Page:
It’s time for the Lightning Round!
In this segment, we blast our way through news, new and old, involving the Houston Astros, using one-liners, pithy quips, and observance of sagacious observation. Here we go.
1. The Astros call up Preston Tucker‘s little brother
The Astros called up Top 10 national prospect Kyle Tucker after a rash of injuries (Carlos Correa, Brian McCann, and most importantly Jandel Gustave) opened up some playing time. This combined with the dreadfulness of 2018 Jake Marisnick and an extended slump by George Springer, probably pushed Tucker’s timeline a bit ahead of what the front office would prefer.
The lanky kid, oft compared to Ted Williams by foolish people, was batting .306/.371/.520 in the offense-friendly PCL, good for an offensive output 29% better than the average PCL batter. All things aren’t created equal, and that cliché holds especially poignant when observing the leap from Triple A into the majors.
The Steamer projection system thinks he’s a .241/.300/.407 batter in the majors right now. It’s probably not wrong. The ceiling is there, but after struggling in his debut, some (stupid) fans are already calling for Marisnick’s triumphant return.
Tucker has the goods for superstardom in major league baseball. This year, he’s probably just a guy. Don’t say I didn’t warn you.
2. Tony Kemp is proving his non-doubters right.
I wasn’t ever the biggest drum-banger for Jose Altuve‘s worse-batting, less-powered, less-speedy, and less-defensively-sound doppelganger. Despite constant comparisons as Kemp toiled away in the minors, the only common denominator between he and last year’s AL MVP is a penchant for not-tallness.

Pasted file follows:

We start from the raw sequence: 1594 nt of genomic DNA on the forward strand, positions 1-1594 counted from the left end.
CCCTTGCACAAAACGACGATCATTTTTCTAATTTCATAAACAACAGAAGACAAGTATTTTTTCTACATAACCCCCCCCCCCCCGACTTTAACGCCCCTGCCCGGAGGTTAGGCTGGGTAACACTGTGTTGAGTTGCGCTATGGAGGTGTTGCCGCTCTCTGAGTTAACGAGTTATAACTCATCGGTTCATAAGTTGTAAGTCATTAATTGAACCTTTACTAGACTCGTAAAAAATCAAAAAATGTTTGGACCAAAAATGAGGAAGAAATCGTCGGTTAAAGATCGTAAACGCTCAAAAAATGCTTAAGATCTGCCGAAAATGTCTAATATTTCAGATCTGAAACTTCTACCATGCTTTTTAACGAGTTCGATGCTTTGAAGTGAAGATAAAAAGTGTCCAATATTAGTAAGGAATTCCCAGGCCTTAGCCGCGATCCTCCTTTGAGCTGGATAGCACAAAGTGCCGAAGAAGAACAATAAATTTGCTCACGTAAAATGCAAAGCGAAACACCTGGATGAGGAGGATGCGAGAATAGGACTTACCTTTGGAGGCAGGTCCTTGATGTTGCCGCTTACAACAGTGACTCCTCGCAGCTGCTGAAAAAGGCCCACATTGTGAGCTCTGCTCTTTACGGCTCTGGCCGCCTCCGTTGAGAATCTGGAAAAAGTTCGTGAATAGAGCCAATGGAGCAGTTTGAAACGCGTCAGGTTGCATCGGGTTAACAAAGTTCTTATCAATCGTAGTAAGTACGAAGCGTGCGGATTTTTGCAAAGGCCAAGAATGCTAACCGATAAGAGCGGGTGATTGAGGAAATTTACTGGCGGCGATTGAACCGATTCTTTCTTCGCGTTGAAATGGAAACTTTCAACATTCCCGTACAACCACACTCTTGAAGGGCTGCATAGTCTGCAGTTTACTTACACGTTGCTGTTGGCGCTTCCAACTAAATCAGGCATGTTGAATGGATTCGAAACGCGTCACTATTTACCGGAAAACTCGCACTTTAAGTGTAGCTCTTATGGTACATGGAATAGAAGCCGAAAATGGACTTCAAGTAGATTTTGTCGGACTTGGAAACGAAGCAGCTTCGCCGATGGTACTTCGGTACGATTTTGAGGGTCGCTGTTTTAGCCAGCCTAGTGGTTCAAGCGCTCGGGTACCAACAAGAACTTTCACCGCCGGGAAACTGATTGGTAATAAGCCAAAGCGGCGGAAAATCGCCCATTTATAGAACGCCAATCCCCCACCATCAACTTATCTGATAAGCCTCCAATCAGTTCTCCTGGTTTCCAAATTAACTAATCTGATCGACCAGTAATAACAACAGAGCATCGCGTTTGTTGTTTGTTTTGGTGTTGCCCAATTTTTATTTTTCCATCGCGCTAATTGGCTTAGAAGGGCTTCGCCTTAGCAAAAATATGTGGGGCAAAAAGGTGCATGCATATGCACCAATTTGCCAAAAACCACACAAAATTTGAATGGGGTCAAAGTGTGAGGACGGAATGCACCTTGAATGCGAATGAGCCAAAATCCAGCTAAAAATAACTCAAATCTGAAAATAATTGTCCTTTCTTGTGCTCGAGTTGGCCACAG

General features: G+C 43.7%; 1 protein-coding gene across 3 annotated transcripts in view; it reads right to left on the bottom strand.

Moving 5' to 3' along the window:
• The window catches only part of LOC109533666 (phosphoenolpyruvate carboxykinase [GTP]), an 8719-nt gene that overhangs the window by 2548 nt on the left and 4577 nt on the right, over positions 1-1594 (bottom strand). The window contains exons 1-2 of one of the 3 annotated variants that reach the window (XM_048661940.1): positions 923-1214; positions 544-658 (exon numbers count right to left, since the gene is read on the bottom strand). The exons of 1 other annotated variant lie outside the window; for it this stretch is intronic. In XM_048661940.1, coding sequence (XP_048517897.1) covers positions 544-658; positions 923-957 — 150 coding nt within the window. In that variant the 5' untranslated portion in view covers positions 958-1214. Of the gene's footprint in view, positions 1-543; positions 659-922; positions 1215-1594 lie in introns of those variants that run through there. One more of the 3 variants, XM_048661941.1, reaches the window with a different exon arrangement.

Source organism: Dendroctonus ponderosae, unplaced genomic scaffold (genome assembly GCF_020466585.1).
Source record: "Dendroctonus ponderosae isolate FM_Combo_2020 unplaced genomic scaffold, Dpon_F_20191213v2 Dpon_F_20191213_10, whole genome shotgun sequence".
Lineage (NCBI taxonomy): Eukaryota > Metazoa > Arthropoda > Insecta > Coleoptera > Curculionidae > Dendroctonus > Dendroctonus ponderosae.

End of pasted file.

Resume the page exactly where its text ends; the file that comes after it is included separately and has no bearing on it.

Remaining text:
But this year the twenty-six-and-two-thirds-year-old has proven he not only belongs in the majors, but he deserves a seat at the big boy table. While holding a perfectly sustainable .315 BABIP, everybody’s favorite hypothetical trade piece for Mike Trout currently wields a line of .295/.385/.410, good for a 127 wRC+. Granted, that comes with no power, speed, or defense, but it is notable. We’re probably looking at Marwin Gonzalez‘ full-time replacement starting in 2019, serving as the resident swiss-army knife that does nothing on the field well, but nothing terribly enough to warrant snide criticism.
Have a beer, Mr. Kemp. You are a good major league hitter.
3. The Astros have the best bullpen
This one isn’t debatable, and yet still on Facebook or comment boards on corporately-run volunteer-operated fan sites would lead the casual observer to believe that the Astros relief core can do nothing right.
2nd in ERA, tops in FIP, 2nd in strikeouts, tops in WALKs, 3rd in WAR (but 2nd if they pitched the same number of innings as the other guys), which is to say 3rd in WAR despite the lowest number of innings pitched in the majors, tops in WHIP, tops in K-BB%, tops in K/BB (which isn’t the same thing), tops in xFIP, tops in SIERA, tops in awesome.
4. The Astros pursuing Jose Abreu?
It’s just a rumor, but it’s mighty interesting. Where does an additional star first baseman play, with Yulieski Gurriel batting .303/.336/.439 and DH Evan Gattis hitting .257/.315/.517 with 18 home runs?
And what would he cost? Probably more than the Astros would be willing to give up, unless the Astros can swing another quality-for-quantity deal like they did with the Pirates to obtain Gerritt Cole.